CCGs are asking for national support to release up to £400m of NHS spending to use in high priority areas such as mental health and primary care rather than spending it on products and medicines currently available on prescriptions which offer no or limited clinical benefit to patients or could otherwise be considered as lower priority for NHS funding.
“We need to be honest with the population – the NHS can and does provide high quality cost effective care, but our ability to continue to do so will be restricted if we can’t prioritise those areas which will get the best outcomes for patients, whilst getting the best value for our limited NHS budget.
“The medicines spend is one where there is huge potential to unlock resources and redirect them to those higher priority areas like mental health and primary care. Through doing this we can deliver better outcomes for patients. The principles of this work will also support the much needed long term transformation of the NHS.
“We have identified an initial £128m worth of products to kick off those discussions with the aim of agreeing that CCGs can begin to reduce their spending on these at a national level. With that national level support there is more that we can do. We know that CCGs are keen to explore other products that promote the self-care agenda and where there are even more significant sums of money that could be released and used more effectively and efficiently for our patients and local populations.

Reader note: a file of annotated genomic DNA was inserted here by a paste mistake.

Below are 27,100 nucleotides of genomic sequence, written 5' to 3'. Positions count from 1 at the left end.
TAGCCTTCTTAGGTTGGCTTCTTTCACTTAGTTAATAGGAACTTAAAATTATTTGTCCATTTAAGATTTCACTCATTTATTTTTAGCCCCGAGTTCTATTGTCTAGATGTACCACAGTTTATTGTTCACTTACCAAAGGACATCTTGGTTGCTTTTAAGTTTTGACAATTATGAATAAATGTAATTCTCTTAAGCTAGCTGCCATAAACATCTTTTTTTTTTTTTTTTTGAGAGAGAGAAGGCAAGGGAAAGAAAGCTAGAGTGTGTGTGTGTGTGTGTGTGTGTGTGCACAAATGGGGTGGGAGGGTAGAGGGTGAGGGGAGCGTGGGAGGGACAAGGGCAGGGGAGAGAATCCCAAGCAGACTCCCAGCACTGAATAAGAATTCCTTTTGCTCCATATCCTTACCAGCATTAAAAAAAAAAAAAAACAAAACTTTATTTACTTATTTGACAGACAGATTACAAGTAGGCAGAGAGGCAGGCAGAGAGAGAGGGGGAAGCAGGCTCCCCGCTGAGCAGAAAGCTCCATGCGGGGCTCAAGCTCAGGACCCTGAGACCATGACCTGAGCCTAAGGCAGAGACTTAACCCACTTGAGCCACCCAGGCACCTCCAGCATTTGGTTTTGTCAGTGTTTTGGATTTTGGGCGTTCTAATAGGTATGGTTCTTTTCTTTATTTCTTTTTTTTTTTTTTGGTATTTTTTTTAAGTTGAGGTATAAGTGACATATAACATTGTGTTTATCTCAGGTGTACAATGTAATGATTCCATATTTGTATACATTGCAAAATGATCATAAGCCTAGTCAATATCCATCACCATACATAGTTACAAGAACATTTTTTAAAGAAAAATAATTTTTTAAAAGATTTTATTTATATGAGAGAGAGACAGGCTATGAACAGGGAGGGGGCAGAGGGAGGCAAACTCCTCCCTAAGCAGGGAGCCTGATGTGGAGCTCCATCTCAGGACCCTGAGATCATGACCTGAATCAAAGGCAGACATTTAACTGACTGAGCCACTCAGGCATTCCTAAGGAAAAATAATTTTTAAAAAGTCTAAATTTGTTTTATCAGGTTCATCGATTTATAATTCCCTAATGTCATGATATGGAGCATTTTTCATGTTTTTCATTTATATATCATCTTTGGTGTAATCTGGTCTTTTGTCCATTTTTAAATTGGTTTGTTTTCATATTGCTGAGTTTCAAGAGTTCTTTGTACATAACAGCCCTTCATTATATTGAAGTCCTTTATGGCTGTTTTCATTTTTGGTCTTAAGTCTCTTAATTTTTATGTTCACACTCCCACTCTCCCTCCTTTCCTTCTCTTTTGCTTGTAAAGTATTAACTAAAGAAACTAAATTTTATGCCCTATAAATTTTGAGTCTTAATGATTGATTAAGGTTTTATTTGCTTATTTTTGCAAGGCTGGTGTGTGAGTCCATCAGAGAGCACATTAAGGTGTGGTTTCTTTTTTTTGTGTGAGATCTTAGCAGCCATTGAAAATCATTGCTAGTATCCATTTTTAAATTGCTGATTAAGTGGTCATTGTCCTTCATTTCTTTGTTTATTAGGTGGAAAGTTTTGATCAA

“Clinical commissioners have always had to make difficult choices about prioritising how they spend their budget on services, but the finance and demand challenges we face at the moment are unprecedented. CCGs have been looking at their medicines spend, and many are already implementing policies to reduce spending on those prescribe-able items that have little or no clinical value for patients, and are therefore not an effective use of the NHS pound.
“The medicines spend is over £15bn and as such is the second largest spend after staffing costs and across England CCGs are currently spending up to £400m on prescribe-able products that could potentially be better spent on other NHS services. NHSCC, with our members, has determined a number of categories and characteristics to help define those potential items of low priority for NHS funding, and through this work have identified 10 products which in the first instance could release up to £128m – these categories / characteristics includes:
“This is not about cutting essential services or restricting access for patients to services they need, it is about allowing local clinical leaders to make the best and most efficient use of the money CCGs have available to spend in really challenging circumstances. Having national support from NHS England and the DH for those local decisions means there will be more consistency and reduce variation for patients.”
First 10 products to be considered as low priority for NHS funding
NHSCC has developed a number of categories or characteristics to help define potential items of low priority for NHS funding (some items potentially falling into more than one category) and have worked closely with NHS England to agree a first phase list of products.
The first phase is to look at items that our members consider to be of the lowest priority for funding in categories 1, 2 and 3 with a total spend £128.02m (spend figures based on information from the last 12 months). These are as follows:
We know that CCGs are keen to explore other products, such as those for upset stomach, antihistamines, suncream, cough and cold remedies, heartburn and indigestion products, that sit within the self-care agenda where we believe a significant sum of money could be released.
There will be a need for flexibility in any local decision making to allow for individual patient needs to be taken in to consideration.
28 March 2017